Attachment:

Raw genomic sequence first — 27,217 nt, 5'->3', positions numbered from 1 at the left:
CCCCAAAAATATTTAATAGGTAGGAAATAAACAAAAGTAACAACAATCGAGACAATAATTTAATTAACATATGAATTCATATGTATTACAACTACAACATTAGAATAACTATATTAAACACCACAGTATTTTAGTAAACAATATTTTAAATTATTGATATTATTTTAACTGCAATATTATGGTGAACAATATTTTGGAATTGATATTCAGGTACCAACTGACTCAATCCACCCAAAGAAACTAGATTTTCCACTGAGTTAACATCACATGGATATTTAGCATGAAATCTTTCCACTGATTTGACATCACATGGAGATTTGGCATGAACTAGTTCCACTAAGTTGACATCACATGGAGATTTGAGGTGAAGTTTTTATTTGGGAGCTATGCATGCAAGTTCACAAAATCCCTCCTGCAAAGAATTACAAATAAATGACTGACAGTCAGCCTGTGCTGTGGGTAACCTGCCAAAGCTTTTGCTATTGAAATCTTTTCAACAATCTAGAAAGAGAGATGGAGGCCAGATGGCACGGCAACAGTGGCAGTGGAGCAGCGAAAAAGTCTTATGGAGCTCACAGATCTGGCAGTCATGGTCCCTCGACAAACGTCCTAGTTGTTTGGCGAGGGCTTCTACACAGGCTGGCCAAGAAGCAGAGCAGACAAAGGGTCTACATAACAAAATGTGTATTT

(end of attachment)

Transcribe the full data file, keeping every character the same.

Raw genomic sequence first — 27,217 nt, 5'->3', positions numbered from 1 at the left:
CCCCAAAAATATTTAATAGGTAGGAAATAAACAAAAGTAACAACAATCGAGACAATAATTTAATTAACATATGAATTCATATGTATTACAACTACAACATTAGAATAACTATATTAAACACCACAGTATTTTAGTAAACAATATTTTAAATTATTGATATTATTTTAACTGCAATATTATGGTGAACAATATTTTGGAATTGATATTCAGGTACCAACTGACTCAATCCACCCAAAGAAACTAGATTTTCCACTGAGTTAACATCACATGGATATTTAGCATGAAATCTTTCCACTGATTTGACATCACATGGAGATTTGGCATGAACTAGTTCCACTAAGTTGACATCACATGGAGATTTGAGGTGAAGTTTTTATTTGGGAGCTATGCATGCAAGTTCACAAAATCCCTCCTGCAAAGAATTACAAATAAATGACTGACAGTCAGCCTGTGCTGTGGGTAACCTGCCAAAGCTTTTGCTATTGAAATCTTTTCAACAATCTAGAAAGAGAGATGGAGGCCAGATGGCACGGCAACAGTGGCAGTGGAGCAGCGAAAAAGTCTTATGGAGCTCACAGATCTGGCAGTCATGGTCCCTCGACAAACGTCCTAGTTGTTTGGCGAGGGCTTCTACACAGGCTGGCCAAGAAGCAGAGCAGACAAAGGGTCTACATAACAAAATGTGTATTT